The Girl with Seven Names, Escape from North Korea, by Hyeonseo Lee

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Lee Hyeon-seo (Korean: 이현서, born January 1980), best known for her book is a North Korean defector and activist who lives in Seoul, South Korea, where she is a student. 

THE GIRL WITH SEVEN NAMES brings fascinating insight into one of the world’s most oppressed societies Author, Hyeonseo Lee, grew up in Hyesan next to the Chinese border. She grew up believing that their country was the best in the world and that the South Koreans were planning to attack them. She survived North Korea’s repressive regime, indoctrination and even the Great Famine, to escape in 1997.

Lee said in a Ted Talk in 2013 that “Among those of us who were born in North Korea and who have escaped it, the story I am telling is not and uncommon one.” She then tells the audience she understands that they are probably asking themselves “why a country such as mine still exists in the world?” She then follow saying that she “still loves her country and misses it very much.”

Her father’s job in the military in her early life was why they were relatively well off. Things changed when her father was arrested by the secret police, on the pretense of spying.  He was beaten so bad that he later died.

Hyesan was located right on the Chinese border with nothing but a river between the countries. Crossing the river was often a source of illegal trade and eventually a way to defect. Lee’s relatives included her “Uncle Opium” who smuggled North Korean heroin into China. (Lee gave special names to her many family members to protect their identity)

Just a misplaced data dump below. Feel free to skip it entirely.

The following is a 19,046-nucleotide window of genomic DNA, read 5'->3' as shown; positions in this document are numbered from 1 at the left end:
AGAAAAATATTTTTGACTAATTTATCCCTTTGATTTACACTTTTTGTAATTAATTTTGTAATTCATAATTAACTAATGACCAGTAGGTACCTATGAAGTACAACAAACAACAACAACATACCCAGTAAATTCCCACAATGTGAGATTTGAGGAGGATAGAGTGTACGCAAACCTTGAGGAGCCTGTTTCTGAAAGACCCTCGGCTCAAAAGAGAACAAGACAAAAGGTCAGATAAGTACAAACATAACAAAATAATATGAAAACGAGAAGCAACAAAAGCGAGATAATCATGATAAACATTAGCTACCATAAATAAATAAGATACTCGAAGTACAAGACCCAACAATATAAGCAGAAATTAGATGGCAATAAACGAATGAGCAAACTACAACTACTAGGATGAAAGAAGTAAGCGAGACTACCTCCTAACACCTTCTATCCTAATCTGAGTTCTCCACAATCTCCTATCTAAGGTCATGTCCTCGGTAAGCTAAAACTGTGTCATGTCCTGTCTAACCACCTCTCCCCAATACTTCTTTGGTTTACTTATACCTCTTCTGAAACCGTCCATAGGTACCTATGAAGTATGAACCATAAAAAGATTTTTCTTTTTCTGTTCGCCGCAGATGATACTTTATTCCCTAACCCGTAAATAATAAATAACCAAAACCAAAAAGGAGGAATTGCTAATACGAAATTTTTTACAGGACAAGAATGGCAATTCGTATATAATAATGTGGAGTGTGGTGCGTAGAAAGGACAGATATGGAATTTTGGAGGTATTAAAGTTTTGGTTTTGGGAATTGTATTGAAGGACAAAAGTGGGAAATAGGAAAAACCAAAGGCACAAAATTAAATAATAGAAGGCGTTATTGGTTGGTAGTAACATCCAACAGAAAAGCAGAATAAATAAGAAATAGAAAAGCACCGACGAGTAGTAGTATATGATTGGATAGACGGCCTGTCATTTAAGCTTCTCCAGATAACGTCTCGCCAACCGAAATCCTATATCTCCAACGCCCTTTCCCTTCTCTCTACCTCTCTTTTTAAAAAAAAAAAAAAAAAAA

Lee began to question her life because of the poverty and starvation she witnessed and felt it didn’t make sense if her country was, as she had been told “the best on the planet”.

At age seventeen, she decided to escape North Korea. She could not have imagined that it would be twelve years before she was to be reunited with her family. What she never expected was that the years between her escape from the North and her arrival in the South were far more dangerous for her: going first to China, and then later for family members to Vietnam, Laos and Thailand. Lee’s survival skills were her ability to quickly pick up the Chinese language and using her savings for the many bribes she had to pay. Getting new names and identity helped a lot too.

She writes in her epilogue that "the smallest thing sends me back into steel-plated survival mode".  The story made me recall the book, “Nothing to Envy: Ordinary Lives in North Korea, by Barbara Demick”, which presented a similar view of the North. 

More books by those who have escaped North Korea are coming out and hopefully it will be a help in bringing about positive changes. This is a must-read book that you will not want to put down.

See Hyeonseo Lee’s Ted Talk Click Here to Link to Talk


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The Girl with Seven Names
By Hyeonseo Lee